Wednesday, May 03, 2017

GPMF - GoPro's Metadata Format

Have you ever noticed how little metadata you get from a video file?  Take any JPEG or RAW photo from an iPhone, a GoPro or a DSLR, and you will find extensive metadata stored in Exif, a photographic metadata standard that stores hundreds of properties such as exposure, focal length and camera model etc.  For your average MP4, MOV or AVI, not so much, particularly without the various sidecar files which are so easily lost. Some of the earliest GoPro HD cameras didn't even say "GoPro" anywhere in their video bit-streams.  I feel a manufacturer ID is the most fundamental of metadata: answering, what made this file?  Even some of the professional cameras I worked with at CineForm weren't much better.  Metadata should also answer, how was this file made? In what environment? At what location? Was the camera moving?  Etc. So why is photo metadata ubiquitous, and video metadata spotty at best.  The lack of useful video metadata relates to standards, or the lack of them. We have no Exif equivalent for video files, particularly for consumer video within MP4, so GoPro created one.

For GoPro cameras we couldn't just place an Exif within an MP4, as the exposure is changing per frame, so that would be a lot of Exif data, and Exif had no clear model for time varying signals. This photo standard also assumes that the metadata applies to a particular frame, that doesn't work so well for gyro and accelerometer data. GoPro needed to store both high frequency sensor data and Exif-like frame-based data to describe the image exposure.

A multiple-year effort begins.

The software ecosystem would love JSON or some XML variant, but embedded camera developers will have none of that, complaining of excessive memory usage, system load, blah blah blah.  The camera developers would love nothing more than storing raw I²C packets (actually proposed once), very low overhead, but completely opaque to software developers.  There needed to be a compromise.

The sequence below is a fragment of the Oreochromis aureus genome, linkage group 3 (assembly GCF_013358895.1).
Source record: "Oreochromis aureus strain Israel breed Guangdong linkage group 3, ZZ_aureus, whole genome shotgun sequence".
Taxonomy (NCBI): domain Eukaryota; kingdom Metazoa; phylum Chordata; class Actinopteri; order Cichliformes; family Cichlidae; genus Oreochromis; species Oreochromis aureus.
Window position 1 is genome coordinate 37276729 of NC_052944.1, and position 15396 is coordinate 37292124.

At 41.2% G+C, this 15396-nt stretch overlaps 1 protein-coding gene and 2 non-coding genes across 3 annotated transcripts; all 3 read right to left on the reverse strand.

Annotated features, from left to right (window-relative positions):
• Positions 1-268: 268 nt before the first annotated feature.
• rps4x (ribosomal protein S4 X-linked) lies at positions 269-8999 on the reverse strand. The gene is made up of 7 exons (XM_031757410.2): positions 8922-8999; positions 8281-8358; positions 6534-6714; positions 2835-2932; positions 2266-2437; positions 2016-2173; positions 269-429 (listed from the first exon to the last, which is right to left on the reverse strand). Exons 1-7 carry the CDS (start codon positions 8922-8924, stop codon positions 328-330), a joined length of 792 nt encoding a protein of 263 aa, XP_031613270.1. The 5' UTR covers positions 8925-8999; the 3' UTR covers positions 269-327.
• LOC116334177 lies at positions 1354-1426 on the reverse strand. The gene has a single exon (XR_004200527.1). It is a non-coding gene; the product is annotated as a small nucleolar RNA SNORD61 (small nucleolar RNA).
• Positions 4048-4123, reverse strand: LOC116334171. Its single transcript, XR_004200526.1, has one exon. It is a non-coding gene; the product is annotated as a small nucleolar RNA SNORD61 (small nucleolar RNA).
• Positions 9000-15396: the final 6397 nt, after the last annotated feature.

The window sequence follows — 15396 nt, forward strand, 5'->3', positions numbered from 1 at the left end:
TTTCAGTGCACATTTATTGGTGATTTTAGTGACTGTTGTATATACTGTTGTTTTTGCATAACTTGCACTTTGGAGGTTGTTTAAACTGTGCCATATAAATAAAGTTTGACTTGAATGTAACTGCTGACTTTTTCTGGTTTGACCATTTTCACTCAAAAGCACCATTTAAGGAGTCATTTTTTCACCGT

How I accidentally became a Firmware engineer.

To investigate a possible low overhead metadata format, I started with the internal format used by CineForm's Active Metadata, it needed some work and extensions, but it was efficient, easy to read and write, and should appeal to both embedded firmware and software camps.  So I wrote a sample application to demo the reading and writing of metadata stored in any camera-native format.  I though it was only a model, I was thinking if the format was accepted the camera team would write something better. Firmware liked it, used it as is, then filed bug reports against it which I had to fix. That was about two years ago, and I've been part-timing as a firmware engineer ever since, focusing on metadata.

Fast-forward to today.

Here is a taste of GoPro metadata and telemetry:

Property
Freq. (Hz)
Comment
3-axis accelerometer
200
All HERO5 cameras
3-axis gyroscope
400
All HERO5 cameras
lattitude, longitute, altitude, 2D ground speed, and 3D speed
18
HERO5 Black with GPS enabled
UTC time and data from GPS
1
Within the GPS stream
GPS Fix
1
Within the GPS stream: 0 - no lock, 2 or 3 - 2D or 3D Lock
GPS precision (PDOP)
1
Within the GPS stream, under 300 is good
Image sensor gain
24, 25 or 30
HERO5 v2.0 or greater firmware
Exposure time
24, 25 or 30
HERO5 v2.0 or greater firmware

You can use some of this data today within GoPro's Quik Desktop tool, generating cool overlays, or do even more using the GoPro acquired Dashware tools.   A random video a created 8 months ago using GPMF extracted within Dashware, gauges rendered and composited in HitFilm:

Dashware+Telemtry from David Newman on Vimeo.


However, for this to be truly interoperable, its support needs to go beyond GoPro.  In a big step in that direction, GoPro has open-sourced the GPMF reader, as a way for third parties to collect, process and display video metadata from MP4s.

Developers please check it out https://github.com/gopro/gpmf-parser  There is extensive GPMF documentation and simple code samples.

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